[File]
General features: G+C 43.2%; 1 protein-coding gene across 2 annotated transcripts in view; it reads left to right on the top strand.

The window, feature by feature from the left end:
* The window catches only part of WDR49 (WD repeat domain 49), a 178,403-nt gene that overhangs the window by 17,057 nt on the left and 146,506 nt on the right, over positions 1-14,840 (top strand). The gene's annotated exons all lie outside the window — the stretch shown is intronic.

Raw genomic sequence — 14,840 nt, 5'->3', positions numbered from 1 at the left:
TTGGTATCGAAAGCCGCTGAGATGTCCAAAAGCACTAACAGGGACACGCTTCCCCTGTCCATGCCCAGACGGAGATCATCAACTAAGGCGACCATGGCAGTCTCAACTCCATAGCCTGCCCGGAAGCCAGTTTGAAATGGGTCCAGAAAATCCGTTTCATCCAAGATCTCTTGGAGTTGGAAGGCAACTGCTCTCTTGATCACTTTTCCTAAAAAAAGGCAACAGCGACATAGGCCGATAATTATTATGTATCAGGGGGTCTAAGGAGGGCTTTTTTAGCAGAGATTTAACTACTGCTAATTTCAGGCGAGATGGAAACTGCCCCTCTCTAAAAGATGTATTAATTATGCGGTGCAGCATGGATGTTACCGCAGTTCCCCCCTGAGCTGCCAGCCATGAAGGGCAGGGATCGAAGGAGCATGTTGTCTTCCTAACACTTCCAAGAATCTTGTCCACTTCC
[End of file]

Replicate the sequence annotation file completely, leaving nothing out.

General features: G+C 43.2%; 1 protein-coding gene across 2 annotated transcripts in view; it reads left to right on the top strand.

The window, feature by feature from the left end:
* The window catches only part of WDR49 (WD repeat domain 49), a 178,403-nt gene that overhangs the window by 17,057 nt on the left and 146,506 nt on the right, over positions 1-14,840 (top strand). The gene's annotated exons all lie outside the window — the stretch shown is intronic.

Raw genomic sequence — 14,840 nt, 5'->3', positions numbered from 1 at the left:
TTGGTATCGAAAGCCGCTGAGATGTCCAAAAGCACTAACAGGGACACGCTTCCCCTGTCCATGCCCAGACGGAGATCATCAACTAAGGCGACCATGGCAGTCTCAACTCCATAGCCTGCCCGGAAGCCAGTTTGAAATGGGTCCAGAAAATCCGTTTCATCCAAGATCTCTTGGAGTTGGAAGGCAACTGCTCTCTTGATCACTTTTCCTAAAAAAAGGCAACAGCGACATAGGCCGATAATTATTATGTATCAGGGGGTCTAAGGAGGGCTTTTTTAGCAGAGATTTAACTACTGCTAATTTCAGGCGAGATGGAAACTGCCCCTCTCTAAAAGATGTATTAATTATGCGGTGCAGCATGGATGTTACCGCAGTTCCCCCCTGAGCTGCCAGCCATGAAGGGCAGGGATCGAAGGAGCATGTTGTCTTCCTAACACTTCCAAGAATCTTGTCCACTTCC